Suppression of human macrophage interleukin-6 by a nonpsychoactive cannabinoid acid


Interleukin-6 (IL-6) is a multifunctional cytokine which contributes to inflammation and tissue injury in several diseases. Thus, inhibition of IL-6 production may be a useful strategy for treatment of patients with diseases such as rheumatoid arthritis (RA) and systemic lupus erythematosus (SLE). A synthetic nonpsychoactive cannabinoid, ajulemic acid (AjA), prevents joint damage in experimental arthritis. Results of experiments presented here indicate that addition of AjA (3–30 μM) to human monocyte derived macrophages in vitro reduces steady state levels of IL-6 mRNA and the subsequent secretion of IL-6 from LPS stimulated cells. Although AjA binds to and activates PPARγ, its anti IL-6 effects are PPARγ independent. These studies provide evidence to support the view that AjA may prove to be an effective, safe antiinflammatory agent.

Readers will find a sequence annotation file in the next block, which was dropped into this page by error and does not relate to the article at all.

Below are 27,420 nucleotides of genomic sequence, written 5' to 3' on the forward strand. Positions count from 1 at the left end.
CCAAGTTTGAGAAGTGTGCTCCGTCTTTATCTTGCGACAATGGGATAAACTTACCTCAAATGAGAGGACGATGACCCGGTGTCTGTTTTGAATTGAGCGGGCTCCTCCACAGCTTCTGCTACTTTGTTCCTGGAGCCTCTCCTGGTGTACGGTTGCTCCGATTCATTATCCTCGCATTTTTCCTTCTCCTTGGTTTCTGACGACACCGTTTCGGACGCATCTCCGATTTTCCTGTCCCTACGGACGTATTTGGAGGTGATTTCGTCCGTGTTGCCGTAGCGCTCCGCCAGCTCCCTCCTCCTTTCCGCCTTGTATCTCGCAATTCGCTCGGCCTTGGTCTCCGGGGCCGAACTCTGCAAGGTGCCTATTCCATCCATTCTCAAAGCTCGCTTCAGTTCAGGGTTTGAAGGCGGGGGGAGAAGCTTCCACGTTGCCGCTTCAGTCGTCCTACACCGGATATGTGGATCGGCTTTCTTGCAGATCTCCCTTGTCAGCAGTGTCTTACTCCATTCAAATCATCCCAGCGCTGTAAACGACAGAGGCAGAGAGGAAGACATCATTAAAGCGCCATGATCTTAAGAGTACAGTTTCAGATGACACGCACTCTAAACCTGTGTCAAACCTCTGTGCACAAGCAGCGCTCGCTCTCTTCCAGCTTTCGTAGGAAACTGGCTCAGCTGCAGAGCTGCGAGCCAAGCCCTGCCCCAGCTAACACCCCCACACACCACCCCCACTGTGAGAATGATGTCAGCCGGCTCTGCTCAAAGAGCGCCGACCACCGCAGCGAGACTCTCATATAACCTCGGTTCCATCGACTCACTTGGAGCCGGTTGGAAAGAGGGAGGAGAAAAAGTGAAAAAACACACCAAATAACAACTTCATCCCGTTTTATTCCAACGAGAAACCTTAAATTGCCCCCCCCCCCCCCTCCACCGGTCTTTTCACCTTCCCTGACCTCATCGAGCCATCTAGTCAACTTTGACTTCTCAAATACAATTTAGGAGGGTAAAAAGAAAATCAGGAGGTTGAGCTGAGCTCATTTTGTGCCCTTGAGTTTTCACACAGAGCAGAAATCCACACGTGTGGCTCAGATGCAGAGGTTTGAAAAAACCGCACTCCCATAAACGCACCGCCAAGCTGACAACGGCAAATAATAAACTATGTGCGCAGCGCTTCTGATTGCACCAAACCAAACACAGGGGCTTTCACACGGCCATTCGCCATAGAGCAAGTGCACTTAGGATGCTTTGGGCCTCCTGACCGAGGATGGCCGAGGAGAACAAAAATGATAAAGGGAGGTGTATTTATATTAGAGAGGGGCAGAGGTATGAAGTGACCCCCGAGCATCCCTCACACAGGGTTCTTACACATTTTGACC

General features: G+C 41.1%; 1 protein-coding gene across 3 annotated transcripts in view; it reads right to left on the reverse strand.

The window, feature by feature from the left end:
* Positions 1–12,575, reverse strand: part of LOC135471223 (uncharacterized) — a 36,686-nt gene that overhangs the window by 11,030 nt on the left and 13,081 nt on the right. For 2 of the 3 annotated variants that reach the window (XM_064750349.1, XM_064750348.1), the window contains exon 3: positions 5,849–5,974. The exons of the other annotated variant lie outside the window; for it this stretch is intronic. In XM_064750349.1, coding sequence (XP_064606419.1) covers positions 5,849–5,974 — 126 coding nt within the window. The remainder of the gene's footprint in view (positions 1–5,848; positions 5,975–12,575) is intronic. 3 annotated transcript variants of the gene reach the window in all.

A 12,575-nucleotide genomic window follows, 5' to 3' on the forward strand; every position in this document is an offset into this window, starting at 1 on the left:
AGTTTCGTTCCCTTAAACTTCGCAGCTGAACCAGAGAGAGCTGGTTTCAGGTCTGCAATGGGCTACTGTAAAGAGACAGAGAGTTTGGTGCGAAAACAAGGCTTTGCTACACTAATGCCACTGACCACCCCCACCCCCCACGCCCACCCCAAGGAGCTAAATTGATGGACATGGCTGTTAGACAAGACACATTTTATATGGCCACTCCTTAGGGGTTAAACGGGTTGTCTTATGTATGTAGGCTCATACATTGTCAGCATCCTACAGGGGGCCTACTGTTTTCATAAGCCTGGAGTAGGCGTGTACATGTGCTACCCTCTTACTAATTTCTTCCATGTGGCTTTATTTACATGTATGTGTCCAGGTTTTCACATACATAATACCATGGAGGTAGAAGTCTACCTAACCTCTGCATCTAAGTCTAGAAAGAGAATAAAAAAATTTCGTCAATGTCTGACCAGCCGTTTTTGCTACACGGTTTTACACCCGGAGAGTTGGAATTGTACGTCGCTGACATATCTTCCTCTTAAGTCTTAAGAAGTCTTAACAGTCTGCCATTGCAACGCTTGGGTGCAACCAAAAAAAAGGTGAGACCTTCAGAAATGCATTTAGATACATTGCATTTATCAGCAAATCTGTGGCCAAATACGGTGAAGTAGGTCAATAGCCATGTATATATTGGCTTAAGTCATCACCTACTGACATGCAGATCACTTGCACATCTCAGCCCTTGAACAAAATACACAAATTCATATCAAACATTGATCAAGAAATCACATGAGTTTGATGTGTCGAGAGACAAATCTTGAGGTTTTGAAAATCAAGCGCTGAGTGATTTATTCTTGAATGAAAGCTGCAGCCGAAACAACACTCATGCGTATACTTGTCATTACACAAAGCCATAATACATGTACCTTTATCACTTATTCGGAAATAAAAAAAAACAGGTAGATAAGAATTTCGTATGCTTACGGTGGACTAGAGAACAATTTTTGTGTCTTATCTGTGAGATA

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This study was supported by National Institute of Health Grants DA3691, AI1056362, and T32AR07572 (RP, Trainee), and a grant from the FAO Schwarz Research Foundation (FA, Trainee).

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Correspondence to Robert B. Zurier.

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Parker, J., Atez, F., Rossetti, R.G. et al. Suppression of human macrophage interleukin-6 by a nonpsychoactive cannabinoid acid. Rheumatol Int 28, 631–635 (2008).

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  • Interleukin-6
  • Inflammation
  • Cannabinoid acid
  • Macrophages
  • Rheumatoid arthritis